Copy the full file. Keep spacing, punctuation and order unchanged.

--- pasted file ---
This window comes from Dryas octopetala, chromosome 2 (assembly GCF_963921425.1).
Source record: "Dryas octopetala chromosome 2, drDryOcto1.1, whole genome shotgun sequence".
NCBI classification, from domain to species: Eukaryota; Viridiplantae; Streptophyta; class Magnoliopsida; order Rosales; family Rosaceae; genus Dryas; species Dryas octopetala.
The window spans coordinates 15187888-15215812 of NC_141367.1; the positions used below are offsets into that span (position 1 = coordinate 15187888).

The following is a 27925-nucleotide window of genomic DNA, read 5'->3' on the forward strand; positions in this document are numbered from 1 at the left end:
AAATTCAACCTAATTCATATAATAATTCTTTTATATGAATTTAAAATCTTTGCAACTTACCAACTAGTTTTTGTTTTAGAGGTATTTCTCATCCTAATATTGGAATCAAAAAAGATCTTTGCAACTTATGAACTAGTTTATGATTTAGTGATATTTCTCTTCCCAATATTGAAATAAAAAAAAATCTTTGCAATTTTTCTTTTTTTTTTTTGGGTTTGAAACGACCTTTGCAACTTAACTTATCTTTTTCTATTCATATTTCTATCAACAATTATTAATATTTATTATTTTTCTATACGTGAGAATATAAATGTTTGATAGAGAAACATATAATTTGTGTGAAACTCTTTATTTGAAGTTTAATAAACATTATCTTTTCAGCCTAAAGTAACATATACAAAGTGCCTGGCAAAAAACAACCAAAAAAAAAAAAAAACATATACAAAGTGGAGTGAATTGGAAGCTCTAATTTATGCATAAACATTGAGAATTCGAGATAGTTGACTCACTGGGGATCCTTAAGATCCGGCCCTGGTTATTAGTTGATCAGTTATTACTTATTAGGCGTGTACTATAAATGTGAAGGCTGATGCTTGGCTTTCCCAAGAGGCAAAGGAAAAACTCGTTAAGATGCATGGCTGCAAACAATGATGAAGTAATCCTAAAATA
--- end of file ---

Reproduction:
This window comes from Dryas octopetala, chromosome 2 (assembly GCF_963921425.1).
Source record: "Dryas octopetala chromosome 2, drDryOcto1.1, whole genome shotgun sequence".
NCBI classification, from domain to species: Eukaryota; Viridiplantae; Streptophyta; class Magnoliopsida; order Rosales; family Rosaceae; genus Dryas; species Dryas octopetala.
The window spans coordinates 15187888-15215812 of NC_141367.1; the positions used below are offsets into that span (position 1 = coordinate 15187888).

The following is a 27925-nucleotide window of genomic DNA, read 5'->3' on the forward strand; positions in this document are numbered from 1 at the left end:
AAATTCAACCTAATTCATATAATAATTCTTTTATATGAATTTAAAATCTTTGCAACTTACCAACTAGTTTTTGTTTTAGAGGTATTTCTCATCCTAATATTGGAATCAAAAAAGATCTTTGCAACTTATGAACTAGTTTATGATTTAGTGATATTTCTCTTCCCAATATTGAAATAAAAAAAAATCTTTGCAATTTTTCTTTTTTTTTTTTGGGTTTGAAACGACCTTTGCAACTTAACTTATCTTTTTCTATTCATATTTCTATCAACAATTATTAATATTTATTATTTTTCTATACGTGAGAATATAAATGTTTGATAGAGAAACATATAATTTGTGTGAAACTCTTTATTTGAAGTTTAATAAACATTATCTTTTCAGCCTAAAGTAACATATACAAAGTGCCTGGCAAAAAACAACCAAAAAAAAAAAAAAACATATACAAAGTGGAGTGAATTGGAAGCTCTAATTTATGCATAAACATTGAGAATTCGAGATAGTTGACTCACTGGGGATCCTTAAGATCCGGCCCTGGTTATTAGTTGATCAGTTATTACTTATTAGGCGTGTACTATAAATGTGAAGGCTGATGCTTGGCTTTCCCAAGAGGCAAAGGAAAAACTCGTTAAGATGCATGGCTGCAAACAATGATGAAGTAATCCTAAAATA